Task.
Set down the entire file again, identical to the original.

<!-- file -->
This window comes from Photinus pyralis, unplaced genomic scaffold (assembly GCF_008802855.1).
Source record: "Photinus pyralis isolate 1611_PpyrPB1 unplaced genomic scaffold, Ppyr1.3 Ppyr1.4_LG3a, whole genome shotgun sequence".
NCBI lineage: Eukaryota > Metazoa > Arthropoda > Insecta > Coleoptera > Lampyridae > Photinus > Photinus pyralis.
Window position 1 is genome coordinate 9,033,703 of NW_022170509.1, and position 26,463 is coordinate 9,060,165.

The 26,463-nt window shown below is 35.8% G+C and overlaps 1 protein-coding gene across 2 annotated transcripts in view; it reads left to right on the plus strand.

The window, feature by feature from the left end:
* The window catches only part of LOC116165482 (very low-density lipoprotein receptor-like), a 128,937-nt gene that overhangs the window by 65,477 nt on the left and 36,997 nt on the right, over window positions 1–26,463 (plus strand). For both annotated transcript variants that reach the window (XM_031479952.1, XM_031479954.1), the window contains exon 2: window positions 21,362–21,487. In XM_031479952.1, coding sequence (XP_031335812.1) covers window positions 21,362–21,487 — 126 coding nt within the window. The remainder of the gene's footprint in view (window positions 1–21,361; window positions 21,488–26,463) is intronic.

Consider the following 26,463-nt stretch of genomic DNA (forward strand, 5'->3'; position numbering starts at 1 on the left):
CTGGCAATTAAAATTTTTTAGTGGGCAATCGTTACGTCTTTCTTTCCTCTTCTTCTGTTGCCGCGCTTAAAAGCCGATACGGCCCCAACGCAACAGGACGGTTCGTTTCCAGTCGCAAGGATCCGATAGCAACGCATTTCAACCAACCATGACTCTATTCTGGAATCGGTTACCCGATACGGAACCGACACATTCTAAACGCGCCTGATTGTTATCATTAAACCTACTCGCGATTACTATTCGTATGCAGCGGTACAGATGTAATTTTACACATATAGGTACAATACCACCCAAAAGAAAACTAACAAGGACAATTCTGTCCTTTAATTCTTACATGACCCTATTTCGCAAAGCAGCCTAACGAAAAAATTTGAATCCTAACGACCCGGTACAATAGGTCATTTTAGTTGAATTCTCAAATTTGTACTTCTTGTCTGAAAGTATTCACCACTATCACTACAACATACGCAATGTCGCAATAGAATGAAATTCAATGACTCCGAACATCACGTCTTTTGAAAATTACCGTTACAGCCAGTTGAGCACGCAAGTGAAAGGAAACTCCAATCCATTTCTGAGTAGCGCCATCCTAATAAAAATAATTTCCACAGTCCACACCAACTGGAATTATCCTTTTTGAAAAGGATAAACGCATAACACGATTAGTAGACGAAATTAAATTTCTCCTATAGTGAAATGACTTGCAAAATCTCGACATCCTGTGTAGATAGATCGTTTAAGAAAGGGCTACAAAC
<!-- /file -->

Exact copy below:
This window comes from Photinus pyralis, unplaced genomic scaffold (assembly GCF_008802855.1).
Source record: "Photinus pyralis isolate 1611_PpyrPB1 unplaced genomic scaffold, Ppyr1.3 Ppyr1.4_LG3a, whole genome shotgun sequence".
NCBI lineage: Eukaryota > Metazoa > Arthropoda > Insecta > Coleoptera > Lampyridae > Photinus > Photinus pyralis.
Window position 1 is genome coordinate 9,033,703 of NW_022170509.1, and position 26,463 is coordinate 9,060,165.

The 26,463-nt window shown below is 35.8% G+C and overlaps 1 protein-coding gene across 2 annotated transcripts in view; it reads left to right on the plus strand.

The window, feature by feature from the left end:
* The window catches only part of LOC116165482 (very low-density lipoprotein receptor-like), a 128,937-nt gene that overhangs the window by 65,477 nt on the left and 36,997 nt on the right, over window positions 1–26,463 (plus strand). For both annotated transcript variants that reach the window (XM_031479952.1, XM_031479954.1), the window contains exon 2: window positions 21,362–21,487. In XM_031479952.1, coding sequence (XP_031335812.1) covers window positions 21,362–21,487 — 126 coding nt within the window. The remainder of the gene's footprint in view (window positions 1–21,361; window positions 21,488–26,463) is intronic.

Consider the following 26,463-nt stretch of genomic DNA (forward strand, 5'->3'; position numbering starts at 1 on the left):
CTGGCAATTAAAATTTTTTAGTGGGCAATCGTTACGTCTTTCTTTCCTCTTCTTCTGTTGCCGCGCTTAAAAGCCGATACGGCCCCAACGCAACAGGACGGTTCGTTTCCAGTCGCAAGGATCCGATAGCAACGCATTTCAACCAACCATGACTCTATTCTGGAATCGGTTACCCGATACGGAACCGACACATTCTAAACGCGCCTGATTGTTATCATTAAACCTACTCGCGATTACTATTCGTATGCAGCGGTACAGATGTAATTTTACACATATAGGTACAATACCACCCAAAAGAAAACTAACAAGGACAATTCTGTCCTTTAATTCTTACATGACCCTATTTCGCAAAGCAGCCTAACGAAAAAATTTGAATCCTAACGACCCGGTACAATAGGTCATTTTAGTTGAATTCTCAAATTTGTACTTCTTGTCTGAAAGTATTCACCACTATCACTACAACATACGCAATGTCGCAATAGAATGAAATTCAATGACTCCGAACATCACGTCTTTTGAAAATTACCGTTACAGCCAGTTGAGCACGCAAGTGAAAGGAAACTCCAATCCATTTCTGAGTAGCGCCATCCTAATAAAAATAATTTCCACAGTCCACACCAACTGGAATTATCCTTTTTGAAAAGGATAAACGCATAACACGATTAGTAGACGAAATTAAATTTCTCCTATAGTGAAATGACTTGCAAAATCTCGACATCCTGTGTAGATAGATCGTTTAAGAAAGGGCTACAAAC